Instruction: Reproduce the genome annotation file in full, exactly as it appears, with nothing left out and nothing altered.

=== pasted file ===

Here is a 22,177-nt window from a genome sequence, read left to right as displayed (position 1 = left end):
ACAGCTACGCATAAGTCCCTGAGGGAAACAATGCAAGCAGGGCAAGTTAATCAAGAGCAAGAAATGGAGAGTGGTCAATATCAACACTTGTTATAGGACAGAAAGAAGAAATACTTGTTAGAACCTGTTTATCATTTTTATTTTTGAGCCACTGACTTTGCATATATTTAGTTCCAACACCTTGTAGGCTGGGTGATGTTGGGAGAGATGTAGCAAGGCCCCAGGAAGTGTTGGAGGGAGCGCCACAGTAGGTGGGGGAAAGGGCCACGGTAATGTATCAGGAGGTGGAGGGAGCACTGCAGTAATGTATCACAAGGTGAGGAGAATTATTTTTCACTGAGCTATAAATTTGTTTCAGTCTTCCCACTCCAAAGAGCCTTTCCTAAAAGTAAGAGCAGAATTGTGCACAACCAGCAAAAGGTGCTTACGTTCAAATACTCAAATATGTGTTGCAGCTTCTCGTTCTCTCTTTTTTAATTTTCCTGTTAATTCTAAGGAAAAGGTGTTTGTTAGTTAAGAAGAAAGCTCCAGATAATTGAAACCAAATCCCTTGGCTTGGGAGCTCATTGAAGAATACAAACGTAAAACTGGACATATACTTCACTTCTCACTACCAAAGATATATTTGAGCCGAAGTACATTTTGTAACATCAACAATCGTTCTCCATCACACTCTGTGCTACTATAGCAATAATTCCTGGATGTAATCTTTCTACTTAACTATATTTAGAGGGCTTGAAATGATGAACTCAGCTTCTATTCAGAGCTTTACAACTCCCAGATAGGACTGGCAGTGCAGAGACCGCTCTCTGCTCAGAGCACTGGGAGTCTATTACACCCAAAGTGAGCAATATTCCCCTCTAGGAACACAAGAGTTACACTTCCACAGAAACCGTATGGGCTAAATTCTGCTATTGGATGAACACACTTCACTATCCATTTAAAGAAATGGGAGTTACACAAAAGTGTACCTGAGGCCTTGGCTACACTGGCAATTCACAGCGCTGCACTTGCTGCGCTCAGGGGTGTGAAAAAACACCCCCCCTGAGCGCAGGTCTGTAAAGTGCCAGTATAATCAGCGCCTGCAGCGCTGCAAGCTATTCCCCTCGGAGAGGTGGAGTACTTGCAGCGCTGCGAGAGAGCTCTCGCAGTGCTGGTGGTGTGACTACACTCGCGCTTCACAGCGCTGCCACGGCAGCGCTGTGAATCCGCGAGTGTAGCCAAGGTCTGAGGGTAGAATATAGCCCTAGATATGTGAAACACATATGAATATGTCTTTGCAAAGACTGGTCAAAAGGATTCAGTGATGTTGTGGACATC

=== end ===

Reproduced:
Here is a 22,177-nt window from a genome sequence, read left to right as displayed (position 1 = left end):
ACAGCTACGCATAAGTCCCTGAGGGAAACAATGCAAGCAGGGCAAGTTAATCAAGAGCAAGAAATGGAGAGTGGTCAATATCAACACTTGTTATAGGACAGAAAGAAGAAATACTTGTTAGAACCTGTTTATCATTTTTATTTTTGAGCCACTGACTTTGCATATATTTAGTTCCAACACCTTGTAGGCTGGGTGATGTTGGGAGAGATGTAGCAAGGCCCCAGGAAGTGTTGGAGGGAGCGCCACAGTAGGTGGGGGAAAGGGCCACGGTAATGTATCAGGAGGTGGAGGGAGCACTGCAGTAATGTATCACAAGGTGAGGAGAATTATTTTTCACTGAGCTATAAATTTGTTTCAGTCTTCCCACTCCAAAGAGCCTTTCCTAAAAGTAAGAGCAGAATTGTGCACAACCAGCAAAAGGTGCTTACGTTCAAATACTCAAATATGTGTTGCAGCTTCTCGTTCTCTCTTTTTTAATTTTCCTGTTAATTCTAAGGAAAAGGTGTTTGTTAGTTAAGAAGAAAGCTCCAGATAATTGAAACCAAATCCCTTGGCTTGGGAGCTCATTGAAGAATACAAACGTAAAACTGGACATATACTTCACTTCTCACTACCAAAGATATATTTGAGCCGAAGTACATTTTGTAACATCAACAATCGTTCTCCATCACACTCTGTGCTACTATAGCAATAATTCCTGGATGTAATCTTTCTACTTAACTATATTTAGAGGGCTTGAAATGATGAACTCAGCTTCTATTCAGAGCTTTACAACTCCCAGATAGGACTGGCAGTGCAGAGACCGCTCTCTGCTCAGAGCACTGGGAGTCTATTACACCCAAAGTGAGCAATATTCCCCTCTAGGAACACAAGAGTTACACTTCCACAGAAACCGTATGGGCTAAATTCTGCTATTGGATGAACACACTTCACTATCCATTTAAAGAAATGGGAGTTACACAAAAGTGTACCTGAGGCCTTGGCTACACTGGCAATTCACAGCGCTGCACTTGCTGCGCTCAGGGGTGTGAAAAAACACCCCCCCTGAGCGCAGGTCTGTAAAGTGCCAGTATAATCAGCGCCTGCAGCGCTGCAAGCTATTCCCCTCGGAGAGGTGGAGTACTTGCAGCGCTGCGAGAGAGCTCTCGCAGTGCTGGTGGTGTGACTACACTCGCGCTTCACAGCGCTGCCACGGCAGCGCTGTGAATCCGCGAGTGTAGCCAAGGTCTGAGGGTAGAATATAGCCCTAGATATGTGAAACACATATGAATATGTCTTTGCAAAGACTGGTCAAAAGGATTCAGTGATGTTGTGGACATC